Smoking-induced aggravation of experimental arthritis is dependent of aryl hydrocarbon receptor activation in Th17 cells.
Talbot J., Peres RS., Pinto LG., Oliveira RDR., Lima KA., Donate PB., Silva JR., Ryffel B., Cunha TM., Alves-Filho JC., Liew FY., Louzada-Junior P., de Queiroz Cunha F.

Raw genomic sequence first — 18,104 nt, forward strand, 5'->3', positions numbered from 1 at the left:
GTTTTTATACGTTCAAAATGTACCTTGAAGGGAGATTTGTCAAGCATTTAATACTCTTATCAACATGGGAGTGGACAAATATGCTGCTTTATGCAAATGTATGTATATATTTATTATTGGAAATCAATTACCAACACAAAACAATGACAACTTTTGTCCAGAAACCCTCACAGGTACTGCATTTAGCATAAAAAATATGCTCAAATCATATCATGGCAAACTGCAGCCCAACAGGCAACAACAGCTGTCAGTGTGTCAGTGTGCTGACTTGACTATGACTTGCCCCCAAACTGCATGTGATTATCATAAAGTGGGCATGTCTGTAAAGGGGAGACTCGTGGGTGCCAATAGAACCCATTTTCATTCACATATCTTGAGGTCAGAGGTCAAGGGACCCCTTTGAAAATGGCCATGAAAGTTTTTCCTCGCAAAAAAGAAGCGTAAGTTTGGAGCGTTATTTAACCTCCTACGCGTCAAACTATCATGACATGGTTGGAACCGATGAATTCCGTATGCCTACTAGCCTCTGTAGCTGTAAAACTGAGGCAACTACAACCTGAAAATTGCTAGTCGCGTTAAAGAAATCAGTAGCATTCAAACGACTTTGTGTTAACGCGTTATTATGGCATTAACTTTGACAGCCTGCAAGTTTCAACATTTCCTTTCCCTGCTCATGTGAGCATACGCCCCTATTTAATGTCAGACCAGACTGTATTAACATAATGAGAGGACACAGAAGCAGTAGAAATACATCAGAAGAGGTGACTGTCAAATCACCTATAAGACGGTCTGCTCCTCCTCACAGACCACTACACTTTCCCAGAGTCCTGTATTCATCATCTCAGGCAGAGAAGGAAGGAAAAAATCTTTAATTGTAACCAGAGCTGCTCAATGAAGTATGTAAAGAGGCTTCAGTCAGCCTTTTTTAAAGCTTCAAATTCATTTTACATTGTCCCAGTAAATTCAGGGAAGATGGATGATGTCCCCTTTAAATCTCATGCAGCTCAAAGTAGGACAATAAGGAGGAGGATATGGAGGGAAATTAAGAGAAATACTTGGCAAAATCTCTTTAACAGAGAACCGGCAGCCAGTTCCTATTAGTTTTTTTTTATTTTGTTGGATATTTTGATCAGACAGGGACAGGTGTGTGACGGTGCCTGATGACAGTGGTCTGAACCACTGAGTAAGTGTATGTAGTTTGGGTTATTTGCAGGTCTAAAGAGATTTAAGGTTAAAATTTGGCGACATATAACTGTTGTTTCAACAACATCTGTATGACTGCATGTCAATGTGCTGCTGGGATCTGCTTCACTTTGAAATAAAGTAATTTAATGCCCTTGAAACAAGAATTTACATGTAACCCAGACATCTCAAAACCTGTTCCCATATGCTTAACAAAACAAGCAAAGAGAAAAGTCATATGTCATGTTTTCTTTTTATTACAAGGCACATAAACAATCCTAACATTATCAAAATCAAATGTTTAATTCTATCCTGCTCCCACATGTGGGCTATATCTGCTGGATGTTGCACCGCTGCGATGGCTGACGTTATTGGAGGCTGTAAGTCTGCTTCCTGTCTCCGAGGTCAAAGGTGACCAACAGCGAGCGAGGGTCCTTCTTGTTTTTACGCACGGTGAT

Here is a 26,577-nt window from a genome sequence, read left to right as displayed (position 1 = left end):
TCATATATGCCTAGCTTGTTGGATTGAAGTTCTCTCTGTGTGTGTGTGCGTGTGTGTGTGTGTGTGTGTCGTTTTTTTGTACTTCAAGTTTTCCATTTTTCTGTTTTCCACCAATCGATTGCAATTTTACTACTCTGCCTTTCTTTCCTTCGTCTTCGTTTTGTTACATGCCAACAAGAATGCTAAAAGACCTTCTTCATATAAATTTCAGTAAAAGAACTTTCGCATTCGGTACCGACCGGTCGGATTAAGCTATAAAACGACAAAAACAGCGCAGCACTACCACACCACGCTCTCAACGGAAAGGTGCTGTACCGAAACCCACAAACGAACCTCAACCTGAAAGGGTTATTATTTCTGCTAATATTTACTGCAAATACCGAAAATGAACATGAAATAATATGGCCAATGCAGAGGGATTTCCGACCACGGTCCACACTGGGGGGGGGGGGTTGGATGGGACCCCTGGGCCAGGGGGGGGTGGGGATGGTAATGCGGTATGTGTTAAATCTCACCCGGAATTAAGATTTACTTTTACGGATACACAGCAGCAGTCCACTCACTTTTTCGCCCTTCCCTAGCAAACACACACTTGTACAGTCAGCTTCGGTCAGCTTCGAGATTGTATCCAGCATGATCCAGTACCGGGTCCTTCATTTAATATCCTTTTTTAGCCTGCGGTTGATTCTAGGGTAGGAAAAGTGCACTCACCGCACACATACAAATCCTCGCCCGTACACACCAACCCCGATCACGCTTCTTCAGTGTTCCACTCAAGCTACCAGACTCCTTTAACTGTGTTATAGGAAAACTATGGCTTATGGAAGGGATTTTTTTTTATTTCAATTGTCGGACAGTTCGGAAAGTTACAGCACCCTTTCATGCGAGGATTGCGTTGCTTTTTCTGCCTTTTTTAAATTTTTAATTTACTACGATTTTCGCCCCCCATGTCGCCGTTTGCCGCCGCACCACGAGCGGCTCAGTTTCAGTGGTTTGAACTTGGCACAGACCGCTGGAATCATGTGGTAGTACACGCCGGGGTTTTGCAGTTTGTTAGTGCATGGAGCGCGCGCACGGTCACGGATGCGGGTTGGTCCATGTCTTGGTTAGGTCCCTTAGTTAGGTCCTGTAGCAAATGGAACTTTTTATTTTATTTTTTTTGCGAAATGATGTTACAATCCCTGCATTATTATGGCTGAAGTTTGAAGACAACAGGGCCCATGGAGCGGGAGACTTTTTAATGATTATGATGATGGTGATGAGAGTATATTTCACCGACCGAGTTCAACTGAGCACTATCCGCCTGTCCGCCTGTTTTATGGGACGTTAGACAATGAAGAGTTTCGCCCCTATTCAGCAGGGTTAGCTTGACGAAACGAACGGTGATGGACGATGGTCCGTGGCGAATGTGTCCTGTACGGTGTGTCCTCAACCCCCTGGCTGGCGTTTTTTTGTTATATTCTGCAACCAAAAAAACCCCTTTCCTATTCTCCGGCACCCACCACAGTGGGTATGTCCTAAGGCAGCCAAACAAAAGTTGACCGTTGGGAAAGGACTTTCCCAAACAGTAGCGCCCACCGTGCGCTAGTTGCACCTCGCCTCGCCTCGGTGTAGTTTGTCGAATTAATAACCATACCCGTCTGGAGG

BACKGROUND: Epidemiologic studies have highlighted the association of environmental factors with the development and progression of autoimmune and chronic inflammatory diseases. Among the environmental factors, smoking has been associated with increased susceptibility and poor prognosis in rheumatoid arthritis (RA). However, the immune and molecular mechanism of smoking-induced arthritis aggravation remains unclear. The transcription factor aryl hydrocarbon receptor (AHR) regulates the generation of Th17 cells, CD4 T cells linked the development of autoimmune diseases. AHR is activated by organic compounds including polycyclic aromatic hydrocarbons (PAHs), which are environmental pollutants that are also present in cigarette smoke. In this study, we investigated the role of AHR activation in the aggravation of experiment arthritis induced by exposure to cigarette smoke. METHODS: Mice were exposed to cigarette smoke during the developmental phase of antigen-induced arthritis and collagen-induced arthritis to evaluate the effects of smoking on disease development. Aggravation of articular inflammation was assessed by measuring neutrophil migration to the joints, increase in articular hyperalgesia and changes in the frequencies of Th17 cells. In vitro studies were performed to evaluate the direct effects of cigarette smoke and PAH on Th17 differentiation. We also used mice genetically deficient for AHR (Ahr KO) and IL-17Ra (Il17ra KO) to determine the in vivo mechanism of smoking-induced arthritis aggravation. RESULTS: We found that smoking induces arthritis aggravation and increase in the frequencies of Th17 cells. The absence of IL-17 signaling (Il17ra KO) conferred protection to smoking-induced arthritis aggravation. Moreover, in vitro experiments showed that cigarette smoke can directly increase Th17 differentiation of T cells by inducing AHR activation. Indeed, Ahr KO mice were protected from cigarette smoke-induced arthritis aggravation and did not display increase in TH17 frequencies, suggesting that AHR activation is an important mechanism for cigarette smoke effects on arthritis. Finally, we demonstrate that PAHs are also able to induce arthritis aggravation. CONCLUSIONS: Our data demonstrate that the disease-exacerbating effects of cigarette smoking are AHR dependent and environmental pollutants with AHR agonist activity can induce arthritis aggravation by directly enhancing Th17 cell development.